Q&A: Naked vs nude

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Each week here at the Australian Writers’ Centre, we dissect and discuss, contort and retort, ask and gasp at the English language and all its rules, regulations and ridiculousness. It’s a celebration of language, masquerading as a passive-aggressive whinge about words and weirdness. This week, we're learning nude things by uncovering the naked truth…

Q: Hi AWC, I have a sensitive topic to ask about this week.

A: What is it?

Q: Well, I was talking to my friend about her art class the other day and she said they were painting nudes.

A: Okay, that seems normal.

Q: Sure, and I get “nude” as a noun. In fact, my uncle used to be a nude model on Mondays and Thursdays. And do you want to know why he only posed on those days?

A: Sure, why just those days?

Q: Because those were the days that he had nothing on! Hahaha.

A: That was terrible.

Q: Anyway, so my question is about when you describe someone without any clothes. Do you say that they’re “naked” or “nude”?

A: That’s actually a very good question. Both can be used to describe the absence of clothes – e.g. “she stood naked in the shower” or “he went swimming nude”. However one is more limited in its use, while the other has a few other roles.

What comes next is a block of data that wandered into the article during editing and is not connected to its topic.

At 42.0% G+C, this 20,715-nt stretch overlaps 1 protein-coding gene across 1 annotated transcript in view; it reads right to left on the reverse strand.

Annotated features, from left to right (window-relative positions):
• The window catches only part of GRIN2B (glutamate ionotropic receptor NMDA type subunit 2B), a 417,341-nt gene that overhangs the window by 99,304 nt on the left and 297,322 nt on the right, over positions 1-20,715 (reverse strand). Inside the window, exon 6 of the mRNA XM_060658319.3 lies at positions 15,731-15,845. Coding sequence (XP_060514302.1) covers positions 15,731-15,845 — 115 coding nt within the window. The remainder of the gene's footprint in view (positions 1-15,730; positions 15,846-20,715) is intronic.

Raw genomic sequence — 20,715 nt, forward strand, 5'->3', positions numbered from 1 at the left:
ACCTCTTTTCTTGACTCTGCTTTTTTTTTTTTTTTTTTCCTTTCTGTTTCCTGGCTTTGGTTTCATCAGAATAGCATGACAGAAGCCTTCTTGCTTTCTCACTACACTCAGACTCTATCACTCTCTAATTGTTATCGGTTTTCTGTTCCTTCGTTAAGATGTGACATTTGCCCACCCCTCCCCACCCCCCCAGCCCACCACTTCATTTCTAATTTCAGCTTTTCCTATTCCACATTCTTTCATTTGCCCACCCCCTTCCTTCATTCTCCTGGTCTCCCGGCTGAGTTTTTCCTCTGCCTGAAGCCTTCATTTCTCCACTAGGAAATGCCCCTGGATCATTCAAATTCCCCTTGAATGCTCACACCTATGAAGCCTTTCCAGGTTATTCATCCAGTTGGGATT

Q: Do tell.

A: Macquarie Dictionary describes “nude” as “naked or unclothed, as a person, the body, etc.” And while there are some exceptions (e.g. nude tights or nude make-up), it almost always relates to a person without clothing.

Q: So “nude” means “naked”?

A: Yes. And “naked” also means “nude”. However, whereas “nude” was almost exclusively concerned with humans, “naked” can have more abstract meanings. In fact, Macquarie Dictionary covers off more than a dozen ways that “naked” relates to other things.

Q: Examples?

A: Without vegetation (e.g. “naked fields”); anything stripped back (e.g. “naked of foliage”); a room without furniture; the “naked eye” – meaning to see without instruments; the “naked truth” or “naked ambition” – meaning simple and unadorned; a “naked burger” – one without bread; or a “naked flame” – from a candle or match.

Q: Wow, it certainly has a lot of other uses.

A: It sure does.

Q: So essentially I can use either for someone without clothes?

A: Yes, whichever fits your context. Although as you have already pointed out, “nude” can be a noun too – so you might visit Florence to see Michelangelo’s “David” – one of the world’s famous nudes.

Q: Ah yes, making men feel better about their genitalia since 1504.

A: Exactly.

Q: So anything else to add on the subject?

A: For a long time “nude” was also a colour akin to beige; a mix of brown and white. Of course, in today’s diverse-aware world, companies are redefining what “nude” means to people of all complexions. Clothing manufacturers for example are producing six different shades of “nude” – to match various skin tones.

Q: Wow – who knew there was a new nude?

A: Indeed.

Q: I’ve definitely learnt something nude today…

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